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On 7/7/2015 11:49 AM, Corinna Vinschen wrote:
On Jul  6 18:34, Corinna Vinschen wrote:
On Jul  6 11:54, Ken Brown wrote:
On 7/6/2015 10:45 AM, Corinna Vinschen wrote:
If you want to know how big your current stack *actually* is, you can
utilize pthread_getattr_np on Linux and Cygwin, like this:

#include <pthread.h>

   static void
   handle_sigsegv (int sig, siginfo_t *siginfo, void *arg)
     pthread_attr_t attr;
     size_t stacksize;

     if (!pthread_getattr_np (pthread_self (), &attr)
	&& !pthread_attr_getstacksize (&attr, &stacksize))
	beg = stack_bottom;
	end = stack_bottom + stack_direction * stacksize;


Unfortunately this is non-portable as well, as the trailing _np denotes,
but at least there *is* a reliable method on Linux and Cygwin...

Thanks.  That fixes the problem too, even with the call to setrlimit left
in. I'll report this to the emacs developers.

Excellent, thanks for testing this!

Uh oh.  We have a problem there.  This only worked accidentally, at least
on x86_64.  What happens is that pthread_getattr_np checks the validity
of the "attr" parameter and while doing so it may (validly) raise a SEGV.

Yes, I discovered that too. I was just about to send off an emacs bug report and patch, but then I decided to test it once more and got the SEGV.

Usually this SEGV is catched by a special SEH handler in Cygwin, which
is used to implement __try/__except blocks in Cygwin.  The validity
check returns the matching information "object uninitialized" to the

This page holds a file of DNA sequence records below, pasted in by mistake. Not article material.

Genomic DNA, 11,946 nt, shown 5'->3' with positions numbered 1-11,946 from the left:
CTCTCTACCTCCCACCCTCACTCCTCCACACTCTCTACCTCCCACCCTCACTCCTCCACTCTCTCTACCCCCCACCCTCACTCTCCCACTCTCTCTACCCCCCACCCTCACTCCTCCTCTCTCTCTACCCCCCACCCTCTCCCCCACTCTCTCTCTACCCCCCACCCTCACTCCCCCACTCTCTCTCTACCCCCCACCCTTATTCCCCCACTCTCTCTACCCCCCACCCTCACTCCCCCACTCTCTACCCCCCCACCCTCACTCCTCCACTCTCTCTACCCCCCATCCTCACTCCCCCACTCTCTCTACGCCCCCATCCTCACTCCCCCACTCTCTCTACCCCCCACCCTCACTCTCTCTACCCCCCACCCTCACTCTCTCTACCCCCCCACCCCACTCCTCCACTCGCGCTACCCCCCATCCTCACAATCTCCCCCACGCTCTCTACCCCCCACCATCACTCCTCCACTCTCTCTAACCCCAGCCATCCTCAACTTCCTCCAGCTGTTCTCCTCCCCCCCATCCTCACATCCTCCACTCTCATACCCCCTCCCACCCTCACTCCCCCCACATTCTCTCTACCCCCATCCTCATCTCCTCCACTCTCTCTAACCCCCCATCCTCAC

Not so here.  Since we're still in exception handling while running the
signal handler, another nested SEGV makes the OS kill the process without
calling any SEH exception handler on the way.

The problem is, there doesn't seem to be an elegant way around that on
x86_64.  From the application perspective you can just initialize the
pthread_attr_t to 0, as in

   pthread_attr_t attr = { 0 };

but that's ... unusual.  It's so unusual that nobody will ever think of
it.  The other way to "fix" this in the application itself is to call
pthread_getattr_np in the main() function, which works because we're not
running in the context of the exception handler.

The only solution inside Cygwin I found so far is this:

   Every myfault setup will have to capture the current thread context
   and set up a vectored continuation handler.  This handler will be
   called if no other exception handler feels responsible for an
   exception.  Fortunately it's called even while another exception is
   still handled.  The vectored handler then restores the thread context,
   just with tweaked instruction pointer.

What bugs me with this solution is not only that it looks rather
hackish, but also that it comes with a performance hit.  The fact
that every __try/__except block has to call RtlCaptureContext is
not exactly free of charge...

As you might have noticed, this has nothing to do with the alternate
stack.  It's just YA problem which cropped up during this testphase.

Yep.  But the good news is that the alternate stack is working.


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